Martinez v. StateAnnotate this Case
252 S.W.2d 186 (1952)
MARTINEZ v. STATE.
Court of Criminal Appeals of Texas.
June 25, 1952.
Rehearing Denied October 22, 1952.
Sam I. Pittman, Harold A. Thomas, Corpus Christi, for appellant.
George P. Blackburn, State's Atty., Austin, for the State.
The offense is possession of marijuana; the punishment, ten years.
Officer Perkins testified that he was proceeding along a street of the City of Corpus Christi on his motorcycle when he was hailed by a filling station operator; that he drove into the station, and his attention was directed to two young men who were walking across the street away from the station; that he immediately gave chase and, while in pursuit, saw each of the young men throw a package onto a vacant lot. Officer Perkins further testified that he called to the two men to halt, went over and picked up the packages, and then placed appellant and his companion under arrest. He related that, upon arrival at the police station, he discovered the contents of the two packages to be marijuana cigarettes.
One Smith, the filling station operator, testified that he observed appellant and another young man talking to one of his employees; that they soon left, and his employee told him something which caused him to flag officer Perkins, who was passing; that he observed appellant and his companion as they proceeded across the *187 street and officer Perkins as he followed them; that, as Perkins apprehended the two, he saw each of them throw something out of his pocket.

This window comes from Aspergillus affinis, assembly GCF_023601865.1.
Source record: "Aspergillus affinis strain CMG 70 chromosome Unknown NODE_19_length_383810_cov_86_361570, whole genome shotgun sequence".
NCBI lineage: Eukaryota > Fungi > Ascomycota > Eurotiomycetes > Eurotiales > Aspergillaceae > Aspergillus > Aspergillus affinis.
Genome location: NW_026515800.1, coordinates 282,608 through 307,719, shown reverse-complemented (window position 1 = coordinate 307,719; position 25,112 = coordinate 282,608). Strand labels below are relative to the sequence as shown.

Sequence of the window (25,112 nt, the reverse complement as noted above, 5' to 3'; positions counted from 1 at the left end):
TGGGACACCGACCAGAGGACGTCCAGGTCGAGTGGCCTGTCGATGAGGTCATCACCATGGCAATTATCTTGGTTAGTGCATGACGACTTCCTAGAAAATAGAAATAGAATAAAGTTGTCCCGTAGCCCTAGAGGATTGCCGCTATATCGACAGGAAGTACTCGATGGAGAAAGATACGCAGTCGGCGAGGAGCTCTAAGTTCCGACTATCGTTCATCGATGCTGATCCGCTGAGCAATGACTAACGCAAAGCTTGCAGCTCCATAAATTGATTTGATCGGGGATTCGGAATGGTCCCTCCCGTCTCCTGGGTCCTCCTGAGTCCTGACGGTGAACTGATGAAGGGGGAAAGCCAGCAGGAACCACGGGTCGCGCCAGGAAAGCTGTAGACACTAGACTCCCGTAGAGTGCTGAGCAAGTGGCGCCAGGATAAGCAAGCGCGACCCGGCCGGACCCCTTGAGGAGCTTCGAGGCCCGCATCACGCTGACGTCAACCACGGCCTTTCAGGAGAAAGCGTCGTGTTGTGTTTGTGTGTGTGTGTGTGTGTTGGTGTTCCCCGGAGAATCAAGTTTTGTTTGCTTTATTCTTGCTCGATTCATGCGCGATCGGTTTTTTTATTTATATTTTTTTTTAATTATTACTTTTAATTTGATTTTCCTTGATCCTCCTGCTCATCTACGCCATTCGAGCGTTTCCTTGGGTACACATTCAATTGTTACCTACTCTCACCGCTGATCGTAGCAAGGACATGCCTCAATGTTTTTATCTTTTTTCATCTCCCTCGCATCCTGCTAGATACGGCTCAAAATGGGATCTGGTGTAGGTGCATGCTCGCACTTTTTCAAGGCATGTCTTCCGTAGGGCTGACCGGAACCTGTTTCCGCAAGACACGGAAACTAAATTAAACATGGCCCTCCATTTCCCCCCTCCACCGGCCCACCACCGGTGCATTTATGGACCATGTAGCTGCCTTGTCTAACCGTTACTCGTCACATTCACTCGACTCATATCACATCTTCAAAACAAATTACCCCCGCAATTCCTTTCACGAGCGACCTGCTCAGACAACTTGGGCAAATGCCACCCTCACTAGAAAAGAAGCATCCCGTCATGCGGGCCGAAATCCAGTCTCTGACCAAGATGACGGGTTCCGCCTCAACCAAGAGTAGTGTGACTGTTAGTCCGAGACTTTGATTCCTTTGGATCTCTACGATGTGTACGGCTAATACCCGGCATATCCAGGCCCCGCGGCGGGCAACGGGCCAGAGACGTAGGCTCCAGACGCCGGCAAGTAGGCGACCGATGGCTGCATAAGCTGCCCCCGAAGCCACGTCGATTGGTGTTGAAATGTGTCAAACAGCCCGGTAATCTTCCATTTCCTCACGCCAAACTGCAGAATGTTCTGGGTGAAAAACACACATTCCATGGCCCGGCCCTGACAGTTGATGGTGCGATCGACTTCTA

One Carter, an employee of Smith, testified that appellant and his companion Silvas approached him at the filling station in question, and each of them exhibited to him a sack containing cigarettes and offered to sell him two "reefers" for $1; that he declined to purchase the same, called Smith's attention to the pair as they were leaving, and saw each of them take something from his pocket and throw it down on a vacant lot after they got across the street.